China’s ZTE to resume stock trading in Hong Kong
With a new leader at the helm, telecommunications powerhouse ZTE aims to chart an aggressive business expansion amid the lingering uncertainty of a US probe, after posting solid earnings results for last year.
Zhao Xianming, ZTE’s new chairman and president, said in a regulatory filing late Wednesday that the company has also applied to the Hong Kong stock exchange to resume trading of its shares on Thursday.
Trading was halted from March 7 after the US government slapped ZTE with export restrictions for allegedly violating longstanding trade sanctions on Iran.
Zhao said the company was committed to “actively communicate with the US governmental departments to seek a final solution on the matter”.
ZTE has received a temporary relief from the export curbs with a temporary general licence until June 30, during which its US suppliers can ship parts and other products to the company with no restrictions.
“As at the date of this announcement, the investigations are still in progress, and may result in criminal and civil liabilities under US laws,” Zhao said in a separate statement last night. “Further, the potential impact of the investigations and the potential legal liabilities on the results and financial position of the company and its subsidiaries cannot be fully assessed by the company at present.”
Nomura research analyst Huang Leping estimates that “US-made components accounted for between 10 and 15 per cent of ZTE’s total bill of materials last year”.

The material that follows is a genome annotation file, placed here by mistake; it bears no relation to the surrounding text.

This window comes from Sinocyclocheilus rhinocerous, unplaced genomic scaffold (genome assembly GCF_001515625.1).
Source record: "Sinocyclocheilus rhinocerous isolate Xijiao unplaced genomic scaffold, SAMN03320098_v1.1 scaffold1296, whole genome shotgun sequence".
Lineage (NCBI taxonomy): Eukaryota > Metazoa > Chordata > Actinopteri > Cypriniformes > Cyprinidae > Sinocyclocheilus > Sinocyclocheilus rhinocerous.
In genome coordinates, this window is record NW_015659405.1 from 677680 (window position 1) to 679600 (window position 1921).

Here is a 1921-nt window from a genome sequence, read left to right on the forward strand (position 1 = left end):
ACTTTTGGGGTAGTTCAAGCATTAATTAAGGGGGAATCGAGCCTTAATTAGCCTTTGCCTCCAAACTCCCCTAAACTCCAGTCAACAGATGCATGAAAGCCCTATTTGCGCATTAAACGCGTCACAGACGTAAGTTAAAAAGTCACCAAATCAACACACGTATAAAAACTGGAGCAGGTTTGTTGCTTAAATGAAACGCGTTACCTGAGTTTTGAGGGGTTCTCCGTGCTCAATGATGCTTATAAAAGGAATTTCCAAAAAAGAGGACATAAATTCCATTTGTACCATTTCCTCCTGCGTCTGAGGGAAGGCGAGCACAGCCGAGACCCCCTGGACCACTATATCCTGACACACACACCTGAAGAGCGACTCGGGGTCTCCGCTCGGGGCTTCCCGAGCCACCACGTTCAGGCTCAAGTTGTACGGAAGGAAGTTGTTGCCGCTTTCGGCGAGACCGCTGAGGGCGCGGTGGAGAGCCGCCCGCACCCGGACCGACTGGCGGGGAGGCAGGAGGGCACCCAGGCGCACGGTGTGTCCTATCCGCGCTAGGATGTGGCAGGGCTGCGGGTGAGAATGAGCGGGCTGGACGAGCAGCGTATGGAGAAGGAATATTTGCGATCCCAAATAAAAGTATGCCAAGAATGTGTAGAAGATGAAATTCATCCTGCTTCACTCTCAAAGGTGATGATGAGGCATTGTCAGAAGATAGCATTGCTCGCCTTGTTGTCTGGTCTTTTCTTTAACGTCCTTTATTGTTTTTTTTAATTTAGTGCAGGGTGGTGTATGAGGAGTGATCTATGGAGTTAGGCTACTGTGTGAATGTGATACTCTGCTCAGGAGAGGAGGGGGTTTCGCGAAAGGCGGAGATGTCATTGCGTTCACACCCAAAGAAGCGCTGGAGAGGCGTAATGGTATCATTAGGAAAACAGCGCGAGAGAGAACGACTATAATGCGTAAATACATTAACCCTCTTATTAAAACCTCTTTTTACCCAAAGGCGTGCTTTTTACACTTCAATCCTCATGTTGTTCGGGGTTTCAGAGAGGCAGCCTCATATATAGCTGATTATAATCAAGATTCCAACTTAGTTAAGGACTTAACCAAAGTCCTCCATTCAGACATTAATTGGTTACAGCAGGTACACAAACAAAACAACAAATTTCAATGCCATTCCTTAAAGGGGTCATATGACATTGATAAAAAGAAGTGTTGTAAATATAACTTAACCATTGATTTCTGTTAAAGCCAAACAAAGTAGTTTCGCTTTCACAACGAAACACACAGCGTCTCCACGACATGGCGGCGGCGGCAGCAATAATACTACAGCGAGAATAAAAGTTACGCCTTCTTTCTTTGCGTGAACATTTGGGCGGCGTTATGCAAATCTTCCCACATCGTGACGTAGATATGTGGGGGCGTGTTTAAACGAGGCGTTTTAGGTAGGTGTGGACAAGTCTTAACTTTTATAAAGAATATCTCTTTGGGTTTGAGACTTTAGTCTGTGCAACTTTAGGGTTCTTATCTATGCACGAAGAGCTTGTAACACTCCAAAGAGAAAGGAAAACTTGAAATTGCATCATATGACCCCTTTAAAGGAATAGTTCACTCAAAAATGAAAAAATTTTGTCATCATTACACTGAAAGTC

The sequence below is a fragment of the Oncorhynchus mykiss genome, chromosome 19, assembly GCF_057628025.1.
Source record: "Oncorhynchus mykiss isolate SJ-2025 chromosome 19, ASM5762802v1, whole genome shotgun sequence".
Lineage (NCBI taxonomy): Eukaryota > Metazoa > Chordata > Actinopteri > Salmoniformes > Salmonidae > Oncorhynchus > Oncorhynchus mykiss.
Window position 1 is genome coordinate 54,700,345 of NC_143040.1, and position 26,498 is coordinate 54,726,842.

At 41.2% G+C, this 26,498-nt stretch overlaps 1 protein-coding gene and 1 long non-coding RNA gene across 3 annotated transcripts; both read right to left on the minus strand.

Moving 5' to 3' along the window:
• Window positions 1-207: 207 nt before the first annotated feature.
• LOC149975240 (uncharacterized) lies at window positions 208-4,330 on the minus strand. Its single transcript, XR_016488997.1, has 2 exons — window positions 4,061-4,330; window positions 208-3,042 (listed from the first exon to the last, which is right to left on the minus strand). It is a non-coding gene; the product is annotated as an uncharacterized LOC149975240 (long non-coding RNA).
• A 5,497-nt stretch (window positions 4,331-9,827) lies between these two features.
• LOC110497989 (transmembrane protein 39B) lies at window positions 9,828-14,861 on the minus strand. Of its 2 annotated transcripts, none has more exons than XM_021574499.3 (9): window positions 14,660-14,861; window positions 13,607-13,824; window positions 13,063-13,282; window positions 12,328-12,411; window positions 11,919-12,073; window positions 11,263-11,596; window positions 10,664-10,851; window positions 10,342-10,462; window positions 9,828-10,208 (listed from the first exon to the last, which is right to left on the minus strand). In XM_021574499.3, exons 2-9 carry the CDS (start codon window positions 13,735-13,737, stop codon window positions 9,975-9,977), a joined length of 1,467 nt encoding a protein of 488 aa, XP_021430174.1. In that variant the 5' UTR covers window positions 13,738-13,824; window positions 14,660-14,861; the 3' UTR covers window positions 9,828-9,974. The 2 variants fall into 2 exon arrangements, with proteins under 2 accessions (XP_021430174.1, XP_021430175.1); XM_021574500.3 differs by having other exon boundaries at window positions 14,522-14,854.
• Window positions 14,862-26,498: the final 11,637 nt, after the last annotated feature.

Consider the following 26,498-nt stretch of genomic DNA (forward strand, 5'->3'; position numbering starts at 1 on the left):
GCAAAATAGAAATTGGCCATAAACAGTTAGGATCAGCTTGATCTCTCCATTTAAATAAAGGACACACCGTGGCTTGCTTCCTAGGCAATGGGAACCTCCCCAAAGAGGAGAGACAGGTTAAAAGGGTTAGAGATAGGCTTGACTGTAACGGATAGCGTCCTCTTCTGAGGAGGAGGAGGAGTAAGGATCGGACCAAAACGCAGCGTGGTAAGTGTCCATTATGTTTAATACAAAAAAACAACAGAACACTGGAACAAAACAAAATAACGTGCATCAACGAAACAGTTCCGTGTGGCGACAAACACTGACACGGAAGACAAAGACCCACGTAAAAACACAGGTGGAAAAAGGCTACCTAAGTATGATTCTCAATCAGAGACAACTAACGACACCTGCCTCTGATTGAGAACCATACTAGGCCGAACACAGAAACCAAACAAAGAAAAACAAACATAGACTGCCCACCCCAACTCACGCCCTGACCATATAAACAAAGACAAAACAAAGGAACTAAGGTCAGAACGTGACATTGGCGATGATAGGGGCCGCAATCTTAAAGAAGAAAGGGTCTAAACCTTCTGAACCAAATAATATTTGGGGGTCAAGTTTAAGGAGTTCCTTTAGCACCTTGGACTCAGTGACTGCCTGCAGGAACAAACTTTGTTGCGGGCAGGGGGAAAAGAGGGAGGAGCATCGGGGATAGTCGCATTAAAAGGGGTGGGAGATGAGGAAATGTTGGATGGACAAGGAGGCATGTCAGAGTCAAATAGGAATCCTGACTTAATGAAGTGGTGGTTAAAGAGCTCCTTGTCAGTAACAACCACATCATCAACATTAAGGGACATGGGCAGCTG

ZTE, mainland China’s largest listed telecommunications equipment manufacturer, yesterday reported a 22 per cent increase in net profit last year to 3.21 billion yuan (HK$3.84 billion).
The company attributed that result to strong 4G infrastructure, corporate network equipment and international smartphone sales, as well as a healthy portfolio of corporate information technology services and “smart city” public sector projects.
Total revenue rose 23 per cent to 100.19 billion yuan last year from 81.47 billion yuan in 2014.
The mainland accounted for 53 per cent of ZTE’s revenue last year as the domestic expansion of 4G mobile networks and fixed-line broadband infrastructure continued.
ZTE’s carriers networks business made up the bulk of its revenue, contributing 57.22 billion yuan. Its consumer business had 32.47 billion yuan in sales, while its government and corporate business took in 10.50 billion yuan.
The company, however, still had to write off bad debts totalling 243.71 million yuan from 15 accounts of trade receivables, which it considered unrecoverable.
Zhao said there were plenty of opportunities this year from “the age of M-ICT, the mobile interconnection of all things” in an apparent attempt to craft a fancy new description for ZTE’s business direction.
“The sophistication of 4G technologies has provided a tremendous boost to users’ demand for smart mobile terminals and all types of mobile applications which has in turn driven investment requirements in the telecommunications industry,” Zhao said.
Preparing for future growth, Shenzhen-based ZTE has budgeted expenditure totalling about US$220 million worldwide on developing 5G and other advanced mobile communications technologies from this year to 2018.
The company has also proposed to apply for a huge amount of credit facilities to support its expansion initiatives. These included 69.2 billion yuan from eight domestic banks and foreign currency totalling US$7.23 billion from four other banks.